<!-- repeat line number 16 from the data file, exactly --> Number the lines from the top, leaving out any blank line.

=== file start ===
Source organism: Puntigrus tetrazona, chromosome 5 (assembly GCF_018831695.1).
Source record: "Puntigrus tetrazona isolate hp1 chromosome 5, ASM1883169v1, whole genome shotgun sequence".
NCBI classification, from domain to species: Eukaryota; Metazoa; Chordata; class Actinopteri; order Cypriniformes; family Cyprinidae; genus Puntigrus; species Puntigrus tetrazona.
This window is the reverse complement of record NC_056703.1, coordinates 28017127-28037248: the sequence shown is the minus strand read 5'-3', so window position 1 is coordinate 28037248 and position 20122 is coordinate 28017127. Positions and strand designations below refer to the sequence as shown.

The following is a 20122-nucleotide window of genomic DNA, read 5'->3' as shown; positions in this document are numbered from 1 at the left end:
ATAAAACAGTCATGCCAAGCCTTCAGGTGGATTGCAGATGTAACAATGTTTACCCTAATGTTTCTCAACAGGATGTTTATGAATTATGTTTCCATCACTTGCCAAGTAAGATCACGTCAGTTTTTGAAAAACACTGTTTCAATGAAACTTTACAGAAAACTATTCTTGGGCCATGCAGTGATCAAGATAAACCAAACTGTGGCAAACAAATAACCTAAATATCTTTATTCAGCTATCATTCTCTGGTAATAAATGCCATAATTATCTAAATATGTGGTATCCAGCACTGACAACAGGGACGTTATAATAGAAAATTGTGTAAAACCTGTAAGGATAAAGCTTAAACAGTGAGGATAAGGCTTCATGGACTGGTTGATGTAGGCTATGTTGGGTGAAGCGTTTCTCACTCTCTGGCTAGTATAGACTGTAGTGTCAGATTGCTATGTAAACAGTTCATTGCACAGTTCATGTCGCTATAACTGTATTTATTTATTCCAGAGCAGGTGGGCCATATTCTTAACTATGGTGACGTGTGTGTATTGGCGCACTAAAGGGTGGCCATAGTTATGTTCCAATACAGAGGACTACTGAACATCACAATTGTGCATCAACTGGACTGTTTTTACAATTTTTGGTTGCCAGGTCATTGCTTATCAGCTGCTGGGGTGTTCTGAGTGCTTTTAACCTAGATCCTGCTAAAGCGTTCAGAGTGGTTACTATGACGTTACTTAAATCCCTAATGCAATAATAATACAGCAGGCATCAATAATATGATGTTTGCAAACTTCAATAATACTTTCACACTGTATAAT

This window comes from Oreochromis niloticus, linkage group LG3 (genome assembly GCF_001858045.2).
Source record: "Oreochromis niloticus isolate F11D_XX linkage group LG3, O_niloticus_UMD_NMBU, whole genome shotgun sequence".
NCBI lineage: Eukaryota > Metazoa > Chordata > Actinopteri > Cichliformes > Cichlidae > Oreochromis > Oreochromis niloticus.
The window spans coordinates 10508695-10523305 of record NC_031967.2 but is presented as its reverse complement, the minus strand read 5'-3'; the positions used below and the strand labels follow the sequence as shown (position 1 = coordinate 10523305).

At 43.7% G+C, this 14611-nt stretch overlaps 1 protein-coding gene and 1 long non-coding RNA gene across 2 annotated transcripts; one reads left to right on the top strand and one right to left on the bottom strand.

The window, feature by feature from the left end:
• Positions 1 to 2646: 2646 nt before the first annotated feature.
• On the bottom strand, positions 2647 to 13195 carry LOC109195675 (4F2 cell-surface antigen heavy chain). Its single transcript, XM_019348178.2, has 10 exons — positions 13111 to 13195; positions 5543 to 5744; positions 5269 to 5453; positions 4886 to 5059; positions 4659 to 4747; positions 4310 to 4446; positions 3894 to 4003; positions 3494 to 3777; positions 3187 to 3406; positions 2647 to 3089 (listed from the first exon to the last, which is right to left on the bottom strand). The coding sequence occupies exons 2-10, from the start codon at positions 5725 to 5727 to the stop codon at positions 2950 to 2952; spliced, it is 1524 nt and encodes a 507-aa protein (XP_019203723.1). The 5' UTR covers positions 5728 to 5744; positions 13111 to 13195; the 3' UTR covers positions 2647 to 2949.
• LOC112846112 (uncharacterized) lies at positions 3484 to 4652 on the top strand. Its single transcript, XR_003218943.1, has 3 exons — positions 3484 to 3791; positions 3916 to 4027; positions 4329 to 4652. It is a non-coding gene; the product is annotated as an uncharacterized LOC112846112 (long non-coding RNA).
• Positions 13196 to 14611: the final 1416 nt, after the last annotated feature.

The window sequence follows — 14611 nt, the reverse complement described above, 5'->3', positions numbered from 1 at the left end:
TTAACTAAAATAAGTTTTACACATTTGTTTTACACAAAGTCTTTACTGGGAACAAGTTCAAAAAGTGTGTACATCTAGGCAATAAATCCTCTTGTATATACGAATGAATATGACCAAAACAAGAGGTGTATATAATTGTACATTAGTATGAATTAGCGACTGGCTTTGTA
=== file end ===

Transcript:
• Positions 13196 to 14611: the final 1416 nt, after the last annotated feature.